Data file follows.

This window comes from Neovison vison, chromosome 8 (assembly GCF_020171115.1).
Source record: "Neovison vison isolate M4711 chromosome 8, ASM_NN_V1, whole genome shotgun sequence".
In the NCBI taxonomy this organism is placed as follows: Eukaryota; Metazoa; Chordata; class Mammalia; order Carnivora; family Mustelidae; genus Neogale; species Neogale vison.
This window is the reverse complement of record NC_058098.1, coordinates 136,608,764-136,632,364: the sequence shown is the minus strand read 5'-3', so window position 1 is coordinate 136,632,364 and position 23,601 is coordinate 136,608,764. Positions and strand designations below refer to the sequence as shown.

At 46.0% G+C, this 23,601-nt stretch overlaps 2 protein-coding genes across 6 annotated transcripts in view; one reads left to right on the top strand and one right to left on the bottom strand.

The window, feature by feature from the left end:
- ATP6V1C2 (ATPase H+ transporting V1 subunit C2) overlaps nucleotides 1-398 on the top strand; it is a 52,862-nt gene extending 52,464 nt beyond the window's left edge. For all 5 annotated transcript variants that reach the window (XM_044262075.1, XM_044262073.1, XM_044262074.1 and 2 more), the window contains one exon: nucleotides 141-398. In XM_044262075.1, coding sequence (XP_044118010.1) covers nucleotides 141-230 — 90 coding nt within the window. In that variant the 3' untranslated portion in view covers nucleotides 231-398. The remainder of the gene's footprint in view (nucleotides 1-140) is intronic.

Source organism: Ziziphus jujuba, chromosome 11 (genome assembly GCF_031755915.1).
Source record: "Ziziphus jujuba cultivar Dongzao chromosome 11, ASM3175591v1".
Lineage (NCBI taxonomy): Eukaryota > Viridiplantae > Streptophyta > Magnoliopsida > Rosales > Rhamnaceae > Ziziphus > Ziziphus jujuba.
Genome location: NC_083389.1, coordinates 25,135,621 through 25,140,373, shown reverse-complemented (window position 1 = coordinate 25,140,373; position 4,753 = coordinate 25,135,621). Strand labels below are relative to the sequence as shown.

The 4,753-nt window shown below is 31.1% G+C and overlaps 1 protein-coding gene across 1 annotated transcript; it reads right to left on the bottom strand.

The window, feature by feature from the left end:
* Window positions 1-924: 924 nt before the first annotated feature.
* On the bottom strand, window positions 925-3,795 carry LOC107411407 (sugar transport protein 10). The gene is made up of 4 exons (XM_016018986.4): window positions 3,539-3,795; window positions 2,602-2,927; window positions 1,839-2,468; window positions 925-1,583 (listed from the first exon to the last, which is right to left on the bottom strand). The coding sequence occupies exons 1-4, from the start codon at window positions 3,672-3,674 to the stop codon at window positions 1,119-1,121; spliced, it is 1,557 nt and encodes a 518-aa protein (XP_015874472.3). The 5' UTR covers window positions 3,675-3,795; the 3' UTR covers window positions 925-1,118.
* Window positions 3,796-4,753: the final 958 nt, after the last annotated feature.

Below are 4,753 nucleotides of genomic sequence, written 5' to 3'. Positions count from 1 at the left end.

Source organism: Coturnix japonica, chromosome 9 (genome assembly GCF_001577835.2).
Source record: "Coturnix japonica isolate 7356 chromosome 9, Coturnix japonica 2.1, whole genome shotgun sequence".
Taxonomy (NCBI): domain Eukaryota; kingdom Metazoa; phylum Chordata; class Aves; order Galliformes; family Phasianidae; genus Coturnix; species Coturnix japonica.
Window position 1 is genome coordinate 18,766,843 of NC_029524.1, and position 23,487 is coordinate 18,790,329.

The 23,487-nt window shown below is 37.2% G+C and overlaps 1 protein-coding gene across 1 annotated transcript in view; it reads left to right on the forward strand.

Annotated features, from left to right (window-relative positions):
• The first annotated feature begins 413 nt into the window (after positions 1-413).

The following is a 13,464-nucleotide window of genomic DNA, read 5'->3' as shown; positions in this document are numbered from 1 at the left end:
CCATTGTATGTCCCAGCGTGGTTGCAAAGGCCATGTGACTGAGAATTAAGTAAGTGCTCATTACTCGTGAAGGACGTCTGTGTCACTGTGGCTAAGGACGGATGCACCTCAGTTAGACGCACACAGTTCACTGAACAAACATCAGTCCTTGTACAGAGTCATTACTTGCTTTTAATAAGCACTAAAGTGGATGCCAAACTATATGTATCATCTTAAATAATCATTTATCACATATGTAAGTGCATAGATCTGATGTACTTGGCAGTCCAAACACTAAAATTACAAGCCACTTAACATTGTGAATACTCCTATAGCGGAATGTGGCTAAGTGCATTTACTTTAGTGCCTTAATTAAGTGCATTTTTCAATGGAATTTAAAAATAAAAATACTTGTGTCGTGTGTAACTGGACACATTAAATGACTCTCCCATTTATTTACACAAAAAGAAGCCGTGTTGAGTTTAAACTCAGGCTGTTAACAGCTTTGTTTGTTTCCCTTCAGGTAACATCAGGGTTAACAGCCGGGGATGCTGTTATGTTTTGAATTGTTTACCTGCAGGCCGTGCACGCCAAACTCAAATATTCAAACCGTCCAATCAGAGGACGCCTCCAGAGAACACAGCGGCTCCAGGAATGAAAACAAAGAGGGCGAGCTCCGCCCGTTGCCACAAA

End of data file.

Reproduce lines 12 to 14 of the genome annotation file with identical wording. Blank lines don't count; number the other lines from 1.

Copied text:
The 4,753-nt window shown below is 31.1% G+C and overlaps 1 protein-coding gene across 1 annotated transcript; it reads right to left on the bottom strand.

The window, feature by feature from the left end:
* Window positions 1-924: 924 nt before the first annotated feature.